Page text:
Bank Deal: Earn 1.00% APY on an FDIC-insured savings account at Barclays Bank.
Planning done, lists itemized, tasks assigned, routes all mapped out and the game plan is ready to go. I am not talking about a military operation; I am talking about one of the most popular retail holidays in the US – Black Friday, a day when seemingly rational people go mad in the pursuit of deals.
Last year, 247 million shoppers visited stores and websites on Black Friday weekend. What makes people camp out of a store in the freezing cold at 2:00 in the morning? Are the deals that incredible? What makes people lose compassion for fellow shoppers and shove, push or even hurt them? Why do we do it?
What drives the need to shop on Black Friday?
Black Friday is not all about bargains and deals. The motivation to shop on Black Friday has deep roots in consumer psychology. The stores know it and take full advantage of the gullible human mind.
Time pressure: Have you ever seen a sale that was not for a “limited time only”? There is a reason for that. Decision-making itself is a complicated process. If I want a smart phone, there are hundreds of choices in the market right now. I usually do a lot of research before making a big purchase, but add an expiry date to a deal and I will most certainly be tempted to make a decision before the sale’s end date, just in case I end up choosing the phone that is on sale — even if that means I will compromise my usual due-diligence process. Time pressure also drives us into buying something we don’t need. What if we need that item in the future? We can’t get it for this good of a price at that time, right?
Scarcity: Scarcity goes hand in hand with time pressure. The “Limited time only” phrase drives us to the store and the “While supplies last” phrase seals the deal. The scarcity principle adds a rare element to a product. If something is rare, we want to get one before it runs out. And to top it off, we don’t like to lose. So if the product does sell out, most likely we will return home with another similar product just so we don’t have to feel like we have lost.
Social proof: I have fallen for this myself. A couple of Thanksgivings ago, I saw a huge line in front of BestBuy. Even though I had no plans to buy anything, I couldn’t stop myself from reaching out for the BestBuy flyer to see what the deal is and make sure I am not missing out. If everyone wants it, it must be good, right?
Competition and ego boost: Everyone likes a good deal. To know that we have purchased the same merchandise for a lot less than what someone else paid boosts our ego. We get a rush when we beat the system to save money.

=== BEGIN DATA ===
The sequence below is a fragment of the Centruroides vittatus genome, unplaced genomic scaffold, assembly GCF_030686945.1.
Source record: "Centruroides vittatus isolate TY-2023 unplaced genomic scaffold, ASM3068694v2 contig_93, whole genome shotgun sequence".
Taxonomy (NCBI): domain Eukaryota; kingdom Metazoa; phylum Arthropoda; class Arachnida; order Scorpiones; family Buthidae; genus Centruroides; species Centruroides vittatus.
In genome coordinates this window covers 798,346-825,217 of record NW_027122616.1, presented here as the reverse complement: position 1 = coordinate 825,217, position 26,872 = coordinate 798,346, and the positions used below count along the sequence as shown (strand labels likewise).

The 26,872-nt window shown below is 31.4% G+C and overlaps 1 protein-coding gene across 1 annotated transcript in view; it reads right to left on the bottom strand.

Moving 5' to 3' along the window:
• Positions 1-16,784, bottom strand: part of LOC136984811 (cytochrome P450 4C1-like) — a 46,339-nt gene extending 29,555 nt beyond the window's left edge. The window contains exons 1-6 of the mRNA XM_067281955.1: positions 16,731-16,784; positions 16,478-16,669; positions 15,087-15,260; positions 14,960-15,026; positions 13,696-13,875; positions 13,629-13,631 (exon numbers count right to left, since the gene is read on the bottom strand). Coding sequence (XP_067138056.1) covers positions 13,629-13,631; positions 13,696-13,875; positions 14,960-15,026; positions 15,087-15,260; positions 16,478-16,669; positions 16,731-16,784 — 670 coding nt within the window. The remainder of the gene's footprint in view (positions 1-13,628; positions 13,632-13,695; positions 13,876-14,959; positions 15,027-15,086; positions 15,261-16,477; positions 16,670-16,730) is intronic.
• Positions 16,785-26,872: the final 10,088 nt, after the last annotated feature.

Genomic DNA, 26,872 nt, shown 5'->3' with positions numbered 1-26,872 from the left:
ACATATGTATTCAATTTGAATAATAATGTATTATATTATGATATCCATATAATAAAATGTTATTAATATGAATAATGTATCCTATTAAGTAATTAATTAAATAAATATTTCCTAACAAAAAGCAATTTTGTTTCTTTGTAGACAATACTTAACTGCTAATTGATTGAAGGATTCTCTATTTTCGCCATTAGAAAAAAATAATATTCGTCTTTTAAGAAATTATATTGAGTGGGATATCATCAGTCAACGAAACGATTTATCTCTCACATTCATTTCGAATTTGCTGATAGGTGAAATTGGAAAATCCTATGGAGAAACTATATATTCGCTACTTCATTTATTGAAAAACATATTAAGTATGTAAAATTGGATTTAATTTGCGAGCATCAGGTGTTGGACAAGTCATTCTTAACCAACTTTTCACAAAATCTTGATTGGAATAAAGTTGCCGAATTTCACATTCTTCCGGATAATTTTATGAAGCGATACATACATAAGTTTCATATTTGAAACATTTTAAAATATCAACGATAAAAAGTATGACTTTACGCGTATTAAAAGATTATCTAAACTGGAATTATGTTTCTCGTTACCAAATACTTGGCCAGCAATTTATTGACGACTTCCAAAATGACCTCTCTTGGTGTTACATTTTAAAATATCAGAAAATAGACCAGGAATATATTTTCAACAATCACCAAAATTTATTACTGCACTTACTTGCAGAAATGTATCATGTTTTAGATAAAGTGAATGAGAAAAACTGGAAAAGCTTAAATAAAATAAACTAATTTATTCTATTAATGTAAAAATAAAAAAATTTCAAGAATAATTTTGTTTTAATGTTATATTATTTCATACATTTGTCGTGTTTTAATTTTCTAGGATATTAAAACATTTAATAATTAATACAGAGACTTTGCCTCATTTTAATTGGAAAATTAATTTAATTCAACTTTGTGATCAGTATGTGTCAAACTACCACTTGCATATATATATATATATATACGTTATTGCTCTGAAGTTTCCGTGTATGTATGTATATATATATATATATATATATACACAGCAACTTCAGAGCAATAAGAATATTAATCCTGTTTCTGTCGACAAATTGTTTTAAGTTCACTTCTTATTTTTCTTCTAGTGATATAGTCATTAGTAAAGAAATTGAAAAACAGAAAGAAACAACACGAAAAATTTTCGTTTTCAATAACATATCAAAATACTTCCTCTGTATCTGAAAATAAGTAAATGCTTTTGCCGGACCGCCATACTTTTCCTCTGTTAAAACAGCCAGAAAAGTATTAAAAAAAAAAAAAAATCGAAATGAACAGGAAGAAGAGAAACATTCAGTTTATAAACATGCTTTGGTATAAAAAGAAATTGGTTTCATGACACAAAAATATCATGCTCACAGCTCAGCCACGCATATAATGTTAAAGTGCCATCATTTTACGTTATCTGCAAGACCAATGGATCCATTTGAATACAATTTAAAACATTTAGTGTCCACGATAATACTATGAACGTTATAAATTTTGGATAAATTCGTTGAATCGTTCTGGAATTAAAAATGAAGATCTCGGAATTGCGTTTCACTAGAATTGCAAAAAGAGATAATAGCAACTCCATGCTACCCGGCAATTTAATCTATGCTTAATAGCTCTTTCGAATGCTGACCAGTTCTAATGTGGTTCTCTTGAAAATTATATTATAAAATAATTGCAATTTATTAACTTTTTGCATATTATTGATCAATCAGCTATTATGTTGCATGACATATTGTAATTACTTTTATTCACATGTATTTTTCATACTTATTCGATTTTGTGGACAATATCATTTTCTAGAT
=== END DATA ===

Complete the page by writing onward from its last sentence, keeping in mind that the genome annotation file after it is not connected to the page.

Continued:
Ritual: For some people camping out on Black Friday has become a family ritual. I know a family that spends all of Thanksgiving Day planning and scheming what stores to hit. They take great pleasure in doing this as a family and finish their entire Christmas shopping in one day. Each family member gets a certain portion of the list. Even if there are not that many deals, they still do this, well, because it is not Thanksgiving without Black Friday shopping for them.
What is the point in figuring out the motivation?
Black Friday has been engineered to prey on our weaknesses. The marketers know what makes us open our wallets; it would be wise for us to know what makes us tick to avoid overspending and irrational behavior.
If your motivation is time pressure, make a list of items you really want/need well ahead of time. Research the options for each of your items well before you see the sale flyer and note down the non-sale price for each of your options. This will give you a sanity check on whether you are getting a deal. Check out the leaked ads (you can find those in many deal forums) so that you will have some time to think about it. Most of the time you will find out that you can get the product for a good price throughout the year and not just on Black Friday.
If your motivation is scarcity, prepare your mind to go home empty-handed if the product you want is sold out.
If your motivation is social proof, remember that you didn’t save any money if you wouldn’t have bought the item at full price.
If your motivation is competition, you might want to evaluate who you are trying to please. This motivation could very well push you into keeping up with the Joneses and losing a lot more money. No one cares about your money more than you do and you do not have to prove to anyone how well you did. Be honest with yourself. Your future will thank you.
If your motivation is making a ritual out of Black Friday shopping, make a list prior to Thanksgiving Day; enjoy the shopping, make memories, but stick to the list.
Every avid Black Friday shopper should ask themselves what their motivation to shop is. Having a list, a budget to go along with it and sticking to the list will help curb unnecessary spending and regret.
Do you shop on Black Friday? Do you think the deals you get during that time are better than what you can get throughout the year?
- How to Become a Millionaire
- How to Get Out of Debt
- The Best Dollars I've Ever Spent
- How Our Estate Plan is Structured
- How We Paid Our Mortgage In Less than 10 Years
- Money Making Ideas
- How to Manage Your Asset Allocation with Multiple Accounts
- Consumption Smoothing - Save While the Saving's Good
- How to Save on Groceries
- How Much Life Insurance Do You Need?
- Eleven Great Books About Money
- Dave Ramsey is Bad at Math (693)
- Dish Network Customer Service SUCKS (536)
- $8,000 Homebuyer Tax Credit (429)
- Pay Off Mortgage Early or Invest? (424)
- How to Claim the First-Time Homebuyer Tax Credit (352)
- Termite Control: Sentricon vs. Termidor (329)
- How Much Should You Pay a Babysitter? (288)
- Ethanol Blended Gas = Lower Mileage? (272)
- Reduced Credit Limits? Share Your Experience (256)
- $15,000 Homebuyer Tax Credit (242)
- Buying Furniture off the Back of a Truck (237)
- Will Mac OS X Lion Kill Quicken 2007? (191)